Part 6 for your reading pleasure. This one is a bit shorter than previous installments, but it breaks in a good place. You'll just have to be happy with this smaller installment. Posting these snippets has been inspiring. It's been keeping me writing, and that's great. I hope you all have been enjoying the story so far. I've been having fun writing it.
I mentioned in the first installment that the title on the cover, "Five Days After," would probably change since none of this story takes place five days after anything. I think I have the new title, Rubble and Ruin.
I think I'm about half way done with this first episode. Not exactly sure. There are three big milestones that I need to hit in the writing. I've just started writing my way toward the first of those. Seems like it should take another 5k to 10k words to get us through all three, but I could be off on that. My estimates have been very wrong before.
Once this is done, I'm going to package it all up and put it out for sale with at least four more books to follow this one. I hope that if you've enjoyed the story so far that you'll buy a copy when it's ready to go.
And with that, I've rambled enough. Here's Part 6.
Welcome to the End//Part 6 -- Maggie
Maggie pulls one of the milk crates up next to me.
I sit up. “For what?”
“For bringing my girl home to me.”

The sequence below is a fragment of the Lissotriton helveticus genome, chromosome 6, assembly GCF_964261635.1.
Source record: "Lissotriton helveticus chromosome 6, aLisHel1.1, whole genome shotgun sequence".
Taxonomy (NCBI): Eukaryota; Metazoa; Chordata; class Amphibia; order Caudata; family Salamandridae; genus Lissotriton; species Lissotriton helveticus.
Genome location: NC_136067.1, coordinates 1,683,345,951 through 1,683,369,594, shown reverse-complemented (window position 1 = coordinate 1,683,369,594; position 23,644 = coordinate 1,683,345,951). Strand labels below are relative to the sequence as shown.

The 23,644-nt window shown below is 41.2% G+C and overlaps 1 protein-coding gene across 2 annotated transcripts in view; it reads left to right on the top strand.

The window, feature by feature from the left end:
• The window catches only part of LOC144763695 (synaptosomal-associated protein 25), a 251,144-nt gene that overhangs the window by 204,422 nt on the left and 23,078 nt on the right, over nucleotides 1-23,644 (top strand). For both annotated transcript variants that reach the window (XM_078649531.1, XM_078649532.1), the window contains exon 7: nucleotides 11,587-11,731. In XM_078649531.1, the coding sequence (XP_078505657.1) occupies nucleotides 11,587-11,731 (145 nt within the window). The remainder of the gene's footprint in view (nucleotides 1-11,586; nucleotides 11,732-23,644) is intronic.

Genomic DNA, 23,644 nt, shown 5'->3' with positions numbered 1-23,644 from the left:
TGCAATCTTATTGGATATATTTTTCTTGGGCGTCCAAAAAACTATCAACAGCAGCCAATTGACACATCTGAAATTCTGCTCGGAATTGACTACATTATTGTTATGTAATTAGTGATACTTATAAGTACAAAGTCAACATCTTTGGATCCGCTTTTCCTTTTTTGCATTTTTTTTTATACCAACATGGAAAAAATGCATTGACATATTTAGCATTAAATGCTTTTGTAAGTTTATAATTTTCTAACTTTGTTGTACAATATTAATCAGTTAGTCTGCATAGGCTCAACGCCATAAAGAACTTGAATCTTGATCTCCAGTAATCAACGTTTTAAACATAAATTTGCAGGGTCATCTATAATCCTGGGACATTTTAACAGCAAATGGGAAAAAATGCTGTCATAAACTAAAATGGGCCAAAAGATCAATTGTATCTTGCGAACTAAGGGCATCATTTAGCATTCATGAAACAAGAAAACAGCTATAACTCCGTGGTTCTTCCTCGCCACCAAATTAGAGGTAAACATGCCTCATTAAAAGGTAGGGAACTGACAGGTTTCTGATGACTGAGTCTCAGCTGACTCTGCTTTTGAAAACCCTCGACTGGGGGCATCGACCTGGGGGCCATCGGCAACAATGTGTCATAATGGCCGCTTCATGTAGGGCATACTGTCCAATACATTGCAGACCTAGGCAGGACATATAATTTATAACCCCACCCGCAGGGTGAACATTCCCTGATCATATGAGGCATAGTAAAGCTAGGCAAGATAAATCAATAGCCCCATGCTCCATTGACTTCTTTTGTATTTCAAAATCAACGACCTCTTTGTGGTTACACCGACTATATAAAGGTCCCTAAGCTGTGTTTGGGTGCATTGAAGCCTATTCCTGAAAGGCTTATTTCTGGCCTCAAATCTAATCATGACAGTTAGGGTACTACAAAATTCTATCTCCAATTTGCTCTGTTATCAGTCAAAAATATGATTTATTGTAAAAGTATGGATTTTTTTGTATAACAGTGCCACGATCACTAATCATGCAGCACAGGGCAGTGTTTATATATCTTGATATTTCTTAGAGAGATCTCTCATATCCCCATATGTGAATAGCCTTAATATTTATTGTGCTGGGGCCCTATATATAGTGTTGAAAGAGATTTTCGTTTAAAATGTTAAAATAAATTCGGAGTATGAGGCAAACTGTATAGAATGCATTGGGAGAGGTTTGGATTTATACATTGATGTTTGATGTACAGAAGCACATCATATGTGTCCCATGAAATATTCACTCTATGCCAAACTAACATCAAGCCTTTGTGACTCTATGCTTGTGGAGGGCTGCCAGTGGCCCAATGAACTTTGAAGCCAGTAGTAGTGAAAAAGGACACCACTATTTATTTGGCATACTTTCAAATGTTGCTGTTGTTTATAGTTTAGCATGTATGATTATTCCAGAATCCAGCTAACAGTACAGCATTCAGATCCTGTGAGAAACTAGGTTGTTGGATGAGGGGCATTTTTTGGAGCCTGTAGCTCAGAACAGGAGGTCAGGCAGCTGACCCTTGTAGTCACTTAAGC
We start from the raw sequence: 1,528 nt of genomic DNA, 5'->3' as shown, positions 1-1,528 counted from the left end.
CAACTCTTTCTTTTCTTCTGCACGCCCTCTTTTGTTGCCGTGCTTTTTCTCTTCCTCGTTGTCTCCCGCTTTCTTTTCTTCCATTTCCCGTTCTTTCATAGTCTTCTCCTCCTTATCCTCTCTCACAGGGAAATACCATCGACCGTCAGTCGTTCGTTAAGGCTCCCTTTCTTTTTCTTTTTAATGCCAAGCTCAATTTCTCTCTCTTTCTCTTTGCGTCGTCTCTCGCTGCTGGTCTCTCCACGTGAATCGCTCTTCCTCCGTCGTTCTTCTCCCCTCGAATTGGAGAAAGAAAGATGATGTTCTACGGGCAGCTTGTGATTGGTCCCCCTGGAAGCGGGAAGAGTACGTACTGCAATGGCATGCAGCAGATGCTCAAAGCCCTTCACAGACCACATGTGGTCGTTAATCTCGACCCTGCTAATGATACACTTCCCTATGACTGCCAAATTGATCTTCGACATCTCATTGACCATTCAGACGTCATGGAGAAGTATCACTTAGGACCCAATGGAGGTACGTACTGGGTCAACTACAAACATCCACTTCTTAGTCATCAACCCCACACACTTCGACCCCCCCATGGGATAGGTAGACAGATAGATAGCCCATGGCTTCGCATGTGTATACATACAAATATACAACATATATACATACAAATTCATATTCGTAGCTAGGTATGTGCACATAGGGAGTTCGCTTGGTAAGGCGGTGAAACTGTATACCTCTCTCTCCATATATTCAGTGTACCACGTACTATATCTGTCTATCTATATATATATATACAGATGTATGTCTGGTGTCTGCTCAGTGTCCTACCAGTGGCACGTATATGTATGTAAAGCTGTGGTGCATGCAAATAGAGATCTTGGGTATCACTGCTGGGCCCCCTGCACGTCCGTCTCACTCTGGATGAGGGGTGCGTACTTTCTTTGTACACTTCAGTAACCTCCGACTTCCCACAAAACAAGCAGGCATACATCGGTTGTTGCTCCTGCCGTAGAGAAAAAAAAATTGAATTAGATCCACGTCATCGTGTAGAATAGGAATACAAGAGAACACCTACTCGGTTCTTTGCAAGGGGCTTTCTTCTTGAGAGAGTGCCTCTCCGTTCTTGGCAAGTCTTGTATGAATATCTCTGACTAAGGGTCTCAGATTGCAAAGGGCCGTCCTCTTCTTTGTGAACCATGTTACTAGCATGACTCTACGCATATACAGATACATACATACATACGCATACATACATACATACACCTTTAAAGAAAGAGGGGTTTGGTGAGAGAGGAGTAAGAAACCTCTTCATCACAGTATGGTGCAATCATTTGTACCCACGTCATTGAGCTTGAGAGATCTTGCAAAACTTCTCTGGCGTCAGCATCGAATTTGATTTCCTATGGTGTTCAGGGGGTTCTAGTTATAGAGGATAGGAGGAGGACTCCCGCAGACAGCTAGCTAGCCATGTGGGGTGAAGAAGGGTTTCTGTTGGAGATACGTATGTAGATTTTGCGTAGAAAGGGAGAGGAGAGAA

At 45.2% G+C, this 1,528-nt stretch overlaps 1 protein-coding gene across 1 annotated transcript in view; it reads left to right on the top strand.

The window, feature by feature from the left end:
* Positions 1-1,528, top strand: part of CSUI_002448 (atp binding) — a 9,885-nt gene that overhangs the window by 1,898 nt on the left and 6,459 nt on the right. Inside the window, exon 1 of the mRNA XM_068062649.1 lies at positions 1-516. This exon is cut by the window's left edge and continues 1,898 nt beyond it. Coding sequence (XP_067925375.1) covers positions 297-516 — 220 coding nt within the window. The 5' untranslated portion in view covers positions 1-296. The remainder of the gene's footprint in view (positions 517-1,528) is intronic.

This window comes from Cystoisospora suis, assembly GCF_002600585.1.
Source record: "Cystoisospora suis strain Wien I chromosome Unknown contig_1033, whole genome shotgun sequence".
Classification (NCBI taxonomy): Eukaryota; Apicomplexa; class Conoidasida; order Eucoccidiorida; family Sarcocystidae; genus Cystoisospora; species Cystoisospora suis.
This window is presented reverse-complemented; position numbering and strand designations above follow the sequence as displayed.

“She’s a good kid.”
“I think so, but I’m biased.”
“She’s smart. She’s confident. She’s going to do well.”
“Well, she would have. I always thought she’d be a success, but that was when being a success meant more than staying alive.”
I stand and move toward the food that’s still warming over the small fire that’s slowly dying. It’s on a cast iron pan that Caroline and her mom brought from their apartment after their building was destroyed in the initial attack. They salvaged what they could, which wasn’t much. They each had a couple changes of clothes, and Caroline grabbed the pan as they were leaving. She wasn’t thinking about cooking on it. She wanted something heavy to swing, just in case.
Maggie steps in front of me and pushes me back toward my seat. I sit, and she fixes me a plate. It’s some sort of meat in some sort of gravy. I don’t ask for details, just eat.
“But she can do that too,” I say through a mouth full of food.
“Yeah, but that confidence scares me.”
Maggie sits and situates her milk crate in front of me. She slides it close, leans her elbows on her knees and looks me in the eyes.
“Her arm, Mack. What happened?”
I don’t respond. I like Caroline, but this isn’t a conversation I need to be having with her mom. Maggie knows that the world out there is dangerous now. Definitely more dangerous than it was before. But she also knows she has a girl who is going to do what she wants to do. She’s getting that itch that comes as adulthood approaches, pushing and stretching at the edges of the rules to give yourself a little more room. More freedom. Elbowing out your own piece of ground in a world that’s opening up before you. I answer Maggie’s question with a question.
“What did she tell you?”
“She hasn’t yet. I haven’t asked about it.”
“Then talk to her first.”
She smiles and nods. “OK. Thanks again for bringing her home safe.”
Maggie takes my empty plate from me, and I lean back again and stare into the beams of the Texas Star.